When people cross a bridge, they take its stability for granted. They don’t consider it might collapse. So should it be in healthcare. Whether a patient or a family member is trying to stay healthy or manage a chronic condition, they need reliable partners to navigate an uncertain and risky passage.
Primary care is healthcare’s foundation and the only part of the system associated with longer lives, improved health outcomes, and reduced racial and ethnic health disparities. Relationships with a primary-care doctor can last a lifetime. A worried parent, the adult child of a frail elder, or someone facing troubling symptoms understands the comfort of a clear treatment plan and reassuring words from someone who knows their values.
Yet primary care is under threat in the U.S. just when we need it most, according to a new report from the National Academies of Sciences, Engineering, and Medicine. Compared to other countries, U.S. primary-care clinicians are overworked and under-supported. They provide one-third of all medical visits but receive only 5% of payments. Meanwhile, the workforce is shrinking, with more clinicians retiring or moving into more lucrative specialty areas.
Thousands of community practices are being acquired by hospitals and health systems. The financial pressures of COVID-19 will likely accelerate this trend. So, if we are to rebuild the foundation of primary care in the U.S., hospitals and health system executives must play an active role in leading this change.
This starts with aligning financial incentives. A health system willing to uphold a stated commitment to population health with population-based payment systems must acknowledge primary care is severely undervalued, as the report states. To achieve high-quality primary care, health system leaders need to shift more resources and attention to it.
Institutional leaders will then treat primary care as a core part of a comprehensive population health strategy, not as a source of referrals to higher-margin services. They will design primary care around the evolving needs of their communities. For example, a pediatric-focused health system might invest more heavily in partnerships with Head Start centers and local public schools, while a system that largely serves older may focus on partnerships with faith-based organizations and long-term care facilities.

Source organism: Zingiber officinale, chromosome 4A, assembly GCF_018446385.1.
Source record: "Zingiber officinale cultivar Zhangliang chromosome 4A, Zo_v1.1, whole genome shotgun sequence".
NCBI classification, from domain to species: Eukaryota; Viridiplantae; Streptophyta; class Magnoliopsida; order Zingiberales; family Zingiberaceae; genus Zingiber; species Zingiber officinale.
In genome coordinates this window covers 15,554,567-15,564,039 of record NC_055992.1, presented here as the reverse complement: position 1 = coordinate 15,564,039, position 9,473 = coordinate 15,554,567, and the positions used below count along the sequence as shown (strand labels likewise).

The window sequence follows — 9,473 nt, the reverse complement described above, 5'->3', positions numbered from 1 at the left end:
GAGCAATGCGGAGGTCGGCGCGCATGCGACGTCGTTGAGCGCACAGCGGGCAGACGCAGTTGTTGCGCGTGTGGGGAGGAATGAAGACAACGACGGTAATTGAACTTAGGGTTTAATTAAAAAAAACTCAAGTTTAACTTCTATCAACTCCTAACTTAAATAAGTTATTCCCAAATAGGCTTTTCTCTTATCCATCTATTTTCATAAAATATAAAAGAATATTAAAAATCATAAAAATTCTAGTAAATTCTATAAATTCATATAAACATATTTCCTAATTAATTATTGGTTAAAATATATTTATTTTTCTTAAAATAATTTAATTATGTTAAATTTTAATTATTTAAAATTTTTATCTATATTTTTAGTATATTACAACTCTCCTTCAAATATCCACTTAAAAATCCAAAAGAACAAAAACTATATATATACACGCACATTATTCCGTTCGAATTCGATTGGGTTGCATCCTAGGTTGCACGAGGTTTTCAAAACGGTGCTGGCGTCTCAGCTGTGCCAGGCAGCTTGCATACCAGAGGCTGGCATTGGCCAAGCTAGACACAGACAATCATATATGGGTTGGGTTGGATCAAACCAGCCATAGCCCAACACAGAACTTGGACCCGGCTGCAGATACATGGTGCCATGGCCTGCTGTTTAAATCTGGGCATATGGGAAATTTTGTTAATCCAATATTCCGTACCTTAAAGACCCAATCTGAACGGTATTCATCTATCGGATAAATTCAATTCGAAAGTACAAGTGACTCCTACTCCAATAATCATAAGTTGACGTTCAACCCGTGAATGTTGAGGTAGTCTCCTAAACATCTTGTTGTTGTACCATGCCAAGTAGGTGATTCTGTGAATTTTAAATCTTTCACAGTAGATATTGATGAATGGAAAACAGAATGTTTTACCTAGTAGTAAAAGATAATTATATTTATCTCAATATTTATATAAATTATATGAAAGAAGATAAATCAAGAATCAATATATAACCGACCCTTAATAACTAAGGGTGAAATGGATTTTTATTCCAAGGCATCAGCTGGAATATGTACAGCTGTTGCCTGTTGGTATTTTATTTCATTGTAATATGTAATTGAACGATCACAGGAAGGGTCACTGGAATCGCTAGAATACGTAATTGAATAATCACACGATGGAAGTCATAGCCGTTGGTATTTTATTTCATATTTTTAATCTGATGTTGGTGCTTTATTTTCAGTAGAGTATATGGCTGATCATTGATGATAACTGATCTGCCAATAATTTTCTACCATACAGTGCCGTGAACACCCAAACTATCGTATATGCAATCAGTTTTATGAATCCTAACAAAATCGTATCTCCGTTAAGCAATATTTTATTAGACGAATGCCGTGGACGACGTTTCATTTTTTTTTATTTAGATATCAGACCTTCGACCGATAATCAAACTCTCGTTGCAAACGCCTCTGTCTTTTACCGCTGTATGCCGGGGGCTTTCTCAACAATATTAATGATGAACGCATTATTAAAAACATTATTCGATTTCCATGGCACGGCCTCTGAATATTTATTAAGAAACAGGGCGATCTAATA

Broadly speaking, the National Academies report says primary care should be a common good, available to every individual in the U.S. Strengthening primary care should be a policy priority in five areas:
- First, we must insist on comprehensive, team-based care that is fully accessible at any time and in any setting. And we must pay for primary care on a per-person basis to incentivize taking care of people, not just providing visits. As the country’s largest payer, Medicare must lead this fundamental reordering.
- We must expect and ensure that every person in the U.S., regardless of insurance status, has a usual source of care. When hospitals, health centers, and primary-care practices treat people who are uninsured, they should assume and document an ongoing clinical relationship with them.
- We should train primary-care clinicians in teams, where people live and work. Currently Medicare foots most of the bill for training physicians to be overworked hospital foot soldiers—even though most primary care takes place in community settings. The Teaching Health Centers program should be expanded to rectify this mismatch and more than $15 billion federal funding for training doctors should favor community and rural locations
- Proprietary health information technology systems have created more barriers to information sharing and more work for providers and patients. The next round of federal certification standards needs to make sure heath data are available where and when it is needed for care, not hoarded as a source of profit.
- Finally, we need transparent, public accountability measures to ensure the critical work gets done. The HHS secretary should have an interdepartmental council to oversee federal primary care initiatives. Health system leaders should be preparing for new payment models that enhance primary care’s capacity to deliver on population health and for measures that monitor their success.
Just like our roads, bridges and water systems, primary care is used daily and affects the health and economy of our nation. Public- and private-sector leaders must seize this moment to lay a stronger foundation of primary care and give it the rehabilitation, investment and policy attention it deserves.